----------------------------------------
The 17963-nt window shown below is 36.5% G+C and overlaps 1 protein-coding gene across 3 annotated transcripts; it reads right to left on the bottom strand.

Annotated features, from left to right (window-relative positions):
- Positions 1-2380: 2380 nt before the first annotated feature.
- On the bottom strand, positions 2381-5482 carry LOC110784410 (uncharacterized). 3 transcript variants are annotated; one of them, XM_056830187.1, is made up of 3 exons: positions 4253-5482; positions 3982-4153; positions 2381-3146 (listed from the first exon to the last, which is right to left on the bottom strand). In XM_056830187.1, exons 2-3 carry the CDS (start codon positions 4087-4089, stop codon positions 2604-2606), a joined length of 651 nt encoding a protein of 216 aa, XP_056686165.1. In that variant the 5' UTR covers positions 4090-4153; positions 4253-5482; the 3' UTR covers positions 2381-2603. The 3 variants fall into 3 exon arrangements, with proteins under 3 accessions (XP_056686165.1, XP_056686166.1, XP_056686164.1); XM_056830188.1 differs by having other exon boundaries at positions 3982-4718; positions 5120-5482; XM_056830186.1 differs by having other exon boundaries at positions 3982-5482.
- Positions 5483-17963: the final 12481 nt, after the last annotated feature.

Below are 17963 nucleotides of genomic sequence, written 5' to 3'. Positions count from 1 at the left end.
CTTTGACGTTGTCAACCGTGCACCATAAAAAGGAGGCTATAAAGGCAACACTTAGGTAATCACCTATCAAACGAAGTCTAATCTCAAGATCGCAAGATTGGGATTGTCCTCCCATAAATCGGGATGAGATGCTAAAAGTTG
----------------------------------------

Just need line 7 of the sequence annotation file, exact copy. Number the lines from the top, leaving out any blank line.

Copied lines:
CTTTGACGTTGTCAACCGTGCACCATAAAAAGGAGGCTATAAAGGCAACACTTAGGTAATCACCTATCAAACGAAGTCTAATCTCAAGATCGCAAGATTGGGATTGTCCTCCCATAAATCGGGATGAGATGCTAAAAGTTG